holding that an appeal challenging a bankruptcy court order approving a foreclosure sale became moot upon dismissal of the underlying bankruptcy caseSummary of this case from Olive Street Inv., Inc. v. Howard Sav. Bank
BAP No. CC-87-1425. Bankruptcy No. LAX87-50961JB.
Argued and Submitted November 18, 1987.
Decided February 29, 1988.
Richard Sphar, Torrance, Cal., for appellant.
Charles L. Firestein, Encino, Cal., for appellee.
Before MEYERS, JONES and MOOREMAN, Bankruptcy Judges.
Appellant Debtor Iwao Omoto appeals from an order granting relief from stay to validate a foreclosure sale. The foreclosing creditor, Neil Ruggera, did so despite the Debtor's third Chapter 13 filing the day before. The trial court issued its order after the Debtor's fourth filing, finding that Omoto had filed in bad faith. The Court declared the foreclosure sale valid and lifted the automatic stay nunc pro tunc. We dismiss the case as moot and impose sanctions against Omoto and his attorney.
The bankruptcy filings leading up to this appeal centered around Omoto's principle residence, a home located in Redondo Beach, California. On June 3, 1986, Omoto filed his first Chapter 13 bankruptcy. Omoto's Chapter 13 plan was confirmed on July 21, 1986. Ruggera filed a motion for relief from the automatic stay and a request for adequate protection on September 15, 1986. On October 15, 1986 the trial court granted Ruggera's motion. The court struck from the motion Ruggera's proposed language applying the order to subsequent bankruptcies and unlawful detainers filed within six months of the order's entry. The Trustee in Omoto's first Chapter 13 case filed a motion to dismiss for failure to make payments on September 29, 1986. After several continuances, the trial court granted the motion and an order dismissing was entered on April 9, 1987. But between the filing of the trustee's motion and the court's order, Omoto filed three other Chapter 13 bankruptcy cases in what the court found was bad faith.
On November 21, 1986, Omoto filed his second Chapter 13 bankruptcy and Ruggera filed another motion for relief from stay for which a hearing date of February 11, 1987 was set. Ruggera indicates that when he appeared for the hearing the court informed him that Omoto had caused the case to be dismissed on January 29, 1987.
A foreclosure sale was then scheduled and noticed for February 20, 1987. Omoto filed his third Chapter 13 bankruptcy on February 19, 1987. The foreclosure sale was held on February 20, 1987, notwithstanding Omoto's third filing. An order dismissing Omoto's third Chapter 13 was filed on March 6, 1987.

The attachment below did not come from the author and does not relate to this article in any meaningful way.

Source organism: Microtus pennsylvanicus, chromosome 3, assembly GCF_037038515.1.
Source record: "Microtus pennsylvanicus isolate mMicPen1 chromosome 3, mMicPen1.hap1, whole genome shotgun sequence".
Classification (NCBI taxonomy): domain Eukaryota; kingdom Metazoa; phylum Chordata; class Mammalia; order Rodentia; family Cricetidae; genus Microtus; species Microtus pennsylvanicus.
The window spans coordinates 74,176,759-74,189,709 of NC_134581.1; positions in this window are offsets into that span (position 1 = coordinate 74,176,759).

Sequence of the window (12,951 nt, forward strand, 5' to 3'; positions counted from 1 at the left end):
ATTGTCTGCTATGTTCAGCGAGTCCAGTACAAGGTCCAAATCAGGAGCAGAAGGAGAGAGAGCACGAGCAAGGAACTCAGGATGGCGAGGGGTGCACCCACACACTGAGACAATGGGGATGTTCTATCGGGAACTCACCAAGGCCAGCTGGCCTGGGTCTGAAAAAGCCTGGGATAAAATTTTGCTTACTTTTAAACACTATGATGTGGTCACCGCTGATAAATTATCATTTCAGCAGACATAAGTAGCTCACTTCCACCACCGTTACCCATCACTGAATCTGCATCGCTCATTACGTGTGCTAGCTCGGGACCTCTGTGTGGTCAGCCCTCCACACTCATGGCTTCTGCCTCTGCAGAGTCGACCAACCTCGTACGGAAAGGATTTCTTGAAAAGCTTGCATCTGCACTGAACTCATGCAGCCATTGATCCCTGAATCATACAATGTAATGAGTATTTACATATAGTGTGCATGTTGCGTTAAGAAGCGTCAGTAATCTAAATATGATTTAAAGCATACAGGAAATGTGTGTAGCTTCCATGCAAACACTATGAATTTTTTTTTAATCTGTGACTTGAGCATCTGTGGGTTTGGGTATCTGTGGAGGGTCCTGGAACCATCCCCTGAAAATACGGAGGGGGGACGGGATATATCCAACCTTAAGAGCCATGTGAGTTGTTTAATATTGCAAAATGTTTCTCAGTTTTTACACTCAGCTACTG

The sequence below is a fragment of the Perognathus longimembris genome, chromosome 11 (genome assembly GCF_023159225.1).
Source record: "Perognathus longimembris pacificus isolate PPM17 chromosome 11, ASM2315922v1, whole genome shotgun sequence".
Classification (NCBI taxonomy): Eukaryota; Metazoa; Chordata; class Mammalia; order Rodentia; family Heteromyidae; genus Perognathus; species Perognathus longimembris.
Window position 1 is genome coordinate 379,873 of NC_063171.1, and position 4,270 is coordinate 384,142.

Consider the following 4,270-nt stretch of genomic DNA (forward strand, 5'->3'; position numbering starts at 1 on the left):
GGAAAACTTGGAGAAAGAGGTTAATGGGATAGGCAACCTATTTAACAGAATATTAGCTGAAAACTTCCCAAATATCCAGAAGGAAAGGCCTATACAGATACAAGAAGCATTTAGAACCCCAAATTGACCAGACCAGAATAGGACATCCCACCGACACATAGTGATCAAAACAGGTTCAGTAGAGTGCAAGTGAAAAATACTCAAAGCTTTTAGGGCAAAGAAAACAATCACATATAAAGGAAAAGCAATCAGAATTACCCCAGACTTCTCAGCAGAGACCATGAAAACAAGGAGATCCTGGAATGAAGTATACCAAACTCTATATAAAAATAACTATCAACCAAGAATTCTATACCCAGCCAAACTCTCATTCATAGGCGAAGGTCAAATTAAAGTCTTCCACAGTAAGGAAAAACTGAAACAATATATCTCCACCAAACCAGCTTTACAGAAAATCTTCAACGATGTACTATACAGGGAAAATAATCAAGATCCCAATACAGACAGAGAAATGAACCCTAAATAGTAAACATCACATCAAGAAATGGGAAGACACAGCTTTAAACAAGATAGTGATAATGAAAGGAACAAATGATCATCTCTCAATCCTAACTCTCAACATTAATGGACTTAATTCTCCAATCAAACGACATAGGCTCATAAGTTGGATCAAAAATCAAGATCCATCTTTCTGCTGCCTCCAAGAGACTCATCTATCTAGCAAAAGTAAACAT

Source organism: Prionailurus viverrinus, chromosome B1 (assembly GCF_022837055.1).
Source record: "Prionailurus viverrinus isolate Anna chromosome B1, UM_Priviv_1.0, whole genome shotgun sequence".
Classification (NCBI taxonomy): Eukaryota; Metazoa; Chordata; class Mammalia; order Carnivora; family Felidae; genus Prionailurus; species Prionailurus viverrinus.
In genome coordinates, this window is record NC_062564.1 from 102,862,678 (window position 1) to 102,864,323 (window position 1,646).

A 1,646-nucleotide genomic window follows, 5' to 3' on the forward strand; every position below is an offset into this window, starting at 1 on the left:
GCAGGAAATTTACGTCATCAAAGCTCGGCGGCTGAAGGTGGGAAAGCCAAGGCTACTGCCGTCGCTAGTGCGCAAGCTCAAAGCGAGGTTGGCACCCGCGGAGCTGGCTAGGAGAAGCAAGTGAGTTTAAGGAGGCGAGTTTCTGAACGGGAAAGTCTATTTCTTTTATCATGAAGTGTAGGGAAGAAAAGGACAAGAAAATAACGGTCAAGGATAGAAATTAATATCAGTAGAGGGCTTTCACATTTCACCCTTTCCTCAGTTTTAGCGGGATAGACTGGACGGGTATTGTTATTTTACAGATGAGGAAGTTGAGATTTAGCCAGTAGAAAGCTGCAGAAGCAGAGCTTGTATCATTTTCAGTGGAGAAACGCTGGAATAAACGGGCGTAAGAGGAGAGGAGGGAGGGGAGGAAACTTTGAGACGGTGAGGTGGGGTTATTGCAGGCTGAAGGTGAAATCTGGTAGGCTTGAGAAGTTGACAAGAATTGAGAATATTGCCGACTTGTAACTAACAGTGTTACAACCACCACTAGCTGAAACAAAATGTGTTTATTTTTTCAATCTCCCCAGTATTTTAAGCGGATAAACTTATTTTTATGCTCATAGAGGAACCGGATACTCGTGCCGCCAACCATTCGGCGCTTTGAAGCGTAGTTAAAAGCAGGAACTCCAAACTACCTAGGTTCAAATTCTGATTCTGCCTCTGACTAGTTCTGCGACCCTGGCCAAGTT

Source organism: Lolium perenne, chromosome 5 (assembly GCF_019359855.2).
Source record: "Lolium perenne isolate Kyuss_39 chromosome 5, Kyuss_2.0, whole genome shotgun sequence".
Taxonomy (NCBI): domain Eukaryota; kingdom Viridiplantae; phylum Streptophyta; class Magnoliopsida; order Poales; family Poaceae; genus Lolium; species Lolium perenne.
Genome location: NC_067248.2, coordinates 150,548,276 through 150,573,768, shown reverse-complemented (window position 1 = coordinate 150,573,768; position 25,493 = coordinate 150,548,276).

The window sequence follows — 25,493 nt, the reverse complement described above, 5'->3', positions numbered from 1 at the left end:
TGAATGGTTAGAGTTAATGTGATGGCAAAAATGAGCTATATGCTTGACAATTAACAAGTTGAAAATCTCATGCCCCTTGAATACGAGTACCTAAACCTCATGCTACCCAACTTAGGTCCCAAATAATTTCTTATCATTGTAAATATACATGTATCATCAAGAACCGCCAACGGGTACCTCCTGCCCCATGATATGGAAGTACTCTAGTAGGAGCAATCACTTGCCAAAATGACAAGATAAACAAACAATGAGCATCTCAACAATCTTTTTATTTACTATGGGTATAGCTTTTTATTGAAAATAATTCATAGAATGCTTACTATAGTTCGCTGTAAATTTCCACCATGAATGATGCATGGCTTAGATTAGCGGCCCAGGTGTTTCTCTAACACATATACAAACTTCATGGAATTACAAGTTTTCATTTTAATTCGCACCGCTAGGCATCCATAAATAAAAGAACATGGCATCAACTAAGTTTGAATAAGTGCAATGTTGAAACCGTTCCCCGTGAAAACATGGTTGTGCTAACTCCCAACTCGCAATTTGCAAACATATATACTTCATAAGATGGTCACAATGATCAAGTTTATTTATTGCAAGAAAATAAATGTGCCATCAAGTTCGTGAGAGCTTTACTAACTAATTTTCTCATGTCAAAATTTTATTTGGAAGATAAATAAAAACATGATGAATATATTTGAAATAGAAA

On March 20, 1987, Omoto filed his fourth Chapter 13 case and on the same day, Ruggera filed his application for relief from stay to validate the foreclosure sale. After a March 25, 1987 hearing, the court issued an order in which the court declared Omoto's fourth filing "null and void as to [Ruggera]." The court declared that the February 20 foreclosure sale was "valid nunc pro tunc and that the automatic stay was lifted nunc pro tunc." The court also declared Omoto's fourth filing a bad faith filing and void.
An order dismissing Omoto's fourth filing was entered on April 6, 1987. The court dismissed Omoto's first filing on April 9, 1987. On the same day, Omoto filed a notice of appeal in the third, February 19, 1987, Chapter 13 filing.
Omoto's appeal is moot because all of the underlying bankruptcy cases have been dismissed and the validity of the foreclosure sale is central to the dismissed cases. We impose sanctions because Omoto's multiple filings evidence bad faith and this appeal is frivolous, being wholly without merit.
This Panel can only address actual cases and controversies and, therefore, has a duty to raise the issue of mootness sua sponte when the parties fail to do so. See In re Yakima Tribal Court, 806 F.2d 853, 857 (9th Cir. 1986). We may take judicial notice of events which have occurred subsequent to the notice of appeal. See In re Cummins, 20 B.R. 652, 653-54 (9th Cir.BAP 1982). The general rule, when an underlying bankruptcy case is dismissed, is that it "may indicate that no case or controversy remains with respect to issues directly involving the reorganization of the estate." In re Dahlquist, 751 F.2d 295, 298 (8th Cir. 1985) (appeal from interim award of attorney's fees not rendered moot by dismissal of underlying case); see also Dahlquist v. First National Bank, 737 F.2d 733 (8th Cir. 1984) (appeal from a cash collateral order moot when underlying case dismissed); In re S.L.E., Inc., 674 F.2d 359 (5th Cir. 1982) (appeal from order authorizing receiver to execute consent agreements rendered moot by settlements and subsequent dismissal of underlying case).